In the case of Co-operators Life Insurance v Gibbens, 2009 SCC 59, the insured contracted herpes through unprotected sex and, as a result, developed transverse myelitis, a rare complication of herpes, which left him paralysed from the waist down. The insured was a party to a group insurance policy that provided cover for accidental bodily injuries under which he attempted to make a claim for his injury.
The relevant question before the Canadian Supreme Court was whether the insured's injury was the result of an accident. The court found that the word 'accident' was an ordinary word and should therefore be interpreted as it would be understood by the average person. It also found that when interpreting insurance contracts the court must avoid unrealistic results which would not have been contemplated by the parties when they entered into the agreement. As a result, the court concluded that, under the terms of the insurance policy, the insurers would not have envisaged that the policy would cover all loss or bodily injury. The court also found that, in most cases, a naturally occurring injury did not constitute an accident. Therefore, as the insured contracted herpes in the natural way and his injury was the result of that natural transmission the injury could not be said to be an accident. Consequently, the insured was not entitled to an indemnity under the terms of the insurance.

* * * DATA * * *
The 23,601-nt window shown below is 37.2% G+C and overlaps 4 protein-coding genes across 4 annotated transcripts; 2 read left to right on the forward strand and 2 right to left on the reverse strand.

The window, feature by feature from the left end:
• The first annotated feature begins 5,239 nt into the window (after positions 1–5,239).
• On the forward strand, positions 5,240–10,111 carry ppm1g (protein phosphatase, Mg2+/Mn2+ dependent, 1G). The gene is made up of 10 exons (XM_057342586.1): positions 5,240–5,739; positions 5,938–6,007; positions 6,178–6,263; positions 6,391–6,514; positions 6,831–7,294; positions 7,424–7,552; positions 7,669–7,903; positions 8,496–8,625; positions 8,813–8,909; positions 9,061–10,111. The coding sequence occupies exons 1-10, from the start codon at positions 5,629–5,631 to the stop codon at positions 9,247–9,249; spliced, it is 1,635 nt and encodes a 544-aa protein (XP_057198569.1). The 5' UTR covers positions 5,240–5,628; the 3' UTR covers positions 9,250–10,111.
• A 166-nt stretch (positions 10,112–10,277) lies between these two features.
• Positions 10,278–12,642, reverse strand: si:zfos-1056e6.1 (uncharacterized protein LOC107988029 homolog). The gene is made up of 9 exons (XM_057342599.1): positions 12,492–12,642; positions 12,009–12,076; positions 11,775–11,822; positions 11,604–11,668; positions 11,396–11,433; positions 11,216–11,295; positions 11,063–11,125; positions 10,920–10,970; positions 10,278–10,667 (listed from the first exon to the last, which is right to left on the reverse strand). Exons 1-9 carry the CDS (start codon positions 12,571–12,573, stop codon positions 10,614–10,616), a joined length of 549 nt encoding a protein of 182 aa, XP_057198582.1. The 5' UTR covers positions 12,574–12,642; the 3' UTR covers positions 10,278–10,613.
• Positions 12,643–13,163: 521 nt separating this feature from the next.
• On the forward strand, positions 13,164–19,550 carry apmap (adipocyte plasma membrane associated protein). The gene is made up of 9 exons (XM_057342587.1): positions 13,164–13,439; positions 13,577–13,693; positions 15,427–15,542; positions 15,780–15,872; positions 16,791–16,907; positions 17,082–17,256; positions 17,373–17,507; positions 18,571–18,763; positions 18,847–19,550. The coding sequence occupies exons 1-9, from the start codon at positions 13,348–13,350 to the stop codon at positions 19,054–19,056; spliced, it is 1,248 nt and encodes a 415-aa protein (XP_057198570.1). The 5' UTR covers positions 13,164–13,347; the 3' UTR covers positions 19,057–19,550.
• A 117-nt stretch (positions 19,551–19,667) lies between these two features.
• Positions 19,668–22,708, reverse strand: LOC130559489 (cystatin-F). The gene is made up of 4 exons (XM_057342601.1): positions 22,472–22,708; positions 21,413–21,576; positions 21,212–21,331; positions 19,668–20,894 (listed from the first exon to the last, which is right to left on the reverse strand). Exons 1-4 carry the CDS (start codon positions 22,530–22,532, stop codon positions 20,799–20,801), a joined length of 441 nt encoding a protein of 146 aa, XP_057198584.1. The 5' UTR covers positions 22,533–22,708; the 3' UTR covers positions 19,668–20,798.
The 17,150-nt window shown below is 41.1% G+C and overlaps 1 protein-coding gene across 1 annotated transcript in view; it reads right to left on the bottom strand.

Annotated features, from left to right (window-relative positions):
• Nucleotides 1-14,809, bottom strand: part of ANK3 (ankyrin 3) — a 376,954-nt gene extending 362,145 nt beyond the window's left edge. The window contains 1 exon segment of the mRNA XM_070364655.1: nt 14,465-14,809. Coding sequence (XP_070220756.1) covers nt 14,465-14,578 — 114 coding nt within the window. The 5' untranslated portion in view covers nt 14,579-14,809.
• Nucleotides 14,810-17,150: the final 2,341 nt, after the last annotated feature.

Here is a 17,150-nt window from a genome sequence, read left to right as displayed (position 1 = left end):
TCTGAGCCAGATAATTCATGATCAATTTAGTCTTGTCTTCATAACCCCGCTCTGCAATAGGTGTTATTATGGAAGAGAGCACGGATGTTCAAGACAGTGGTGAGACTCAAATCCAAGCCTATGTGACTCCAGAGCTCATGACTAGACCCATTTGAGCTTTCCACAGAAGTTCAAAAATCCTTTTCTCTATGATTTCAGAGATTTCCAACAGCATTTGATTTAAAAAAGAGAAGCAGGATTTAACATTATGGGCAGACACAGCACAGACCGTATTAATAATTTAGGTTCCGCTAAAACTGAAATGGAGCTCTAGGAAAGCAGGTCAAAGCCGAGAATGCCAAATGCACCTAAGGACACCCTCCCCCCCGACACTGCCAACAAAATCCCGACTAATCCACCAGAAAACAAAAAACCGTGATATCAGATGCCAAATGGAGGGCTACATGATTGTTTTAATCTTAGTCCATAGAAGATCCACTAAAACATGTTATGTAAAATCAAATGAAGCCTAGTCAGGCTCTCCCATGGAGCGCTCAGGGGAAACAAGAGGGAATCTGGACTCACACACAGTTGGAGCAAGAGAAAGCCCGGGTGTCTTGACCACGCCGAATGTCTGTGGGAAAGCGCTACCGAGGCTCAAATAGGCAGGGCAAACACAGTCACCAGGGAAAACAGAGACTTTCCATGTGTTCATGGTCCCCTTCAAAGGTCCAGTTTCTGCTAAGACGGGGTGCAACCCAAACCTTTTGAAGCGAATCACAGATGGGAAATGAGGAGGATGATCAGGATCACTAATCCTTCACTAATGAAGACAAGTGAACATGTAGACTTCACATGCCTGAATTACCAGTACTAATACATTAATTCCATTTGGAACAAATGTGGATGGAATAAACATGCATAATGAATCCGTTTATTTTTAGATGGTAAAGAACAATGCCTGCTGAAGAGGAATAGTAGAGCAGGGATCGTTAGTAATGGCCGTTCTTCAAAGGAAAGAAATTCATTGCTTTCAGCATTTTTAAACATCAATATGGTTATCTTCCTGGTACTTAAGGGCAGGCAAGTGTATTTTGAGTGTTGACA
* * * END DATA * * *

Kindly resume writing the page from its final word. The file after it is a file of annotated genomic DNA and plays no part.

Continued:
This decision makes it clear that accidental insurance policies will not provide cover for the majority of disease claims which should, instead, be covered by comprehensive health policies. With the rise of SARS and hospital super bugs, similar claims under accident policies may increase. Following this judgment, insurers will now have a useful tool in fighting such claims.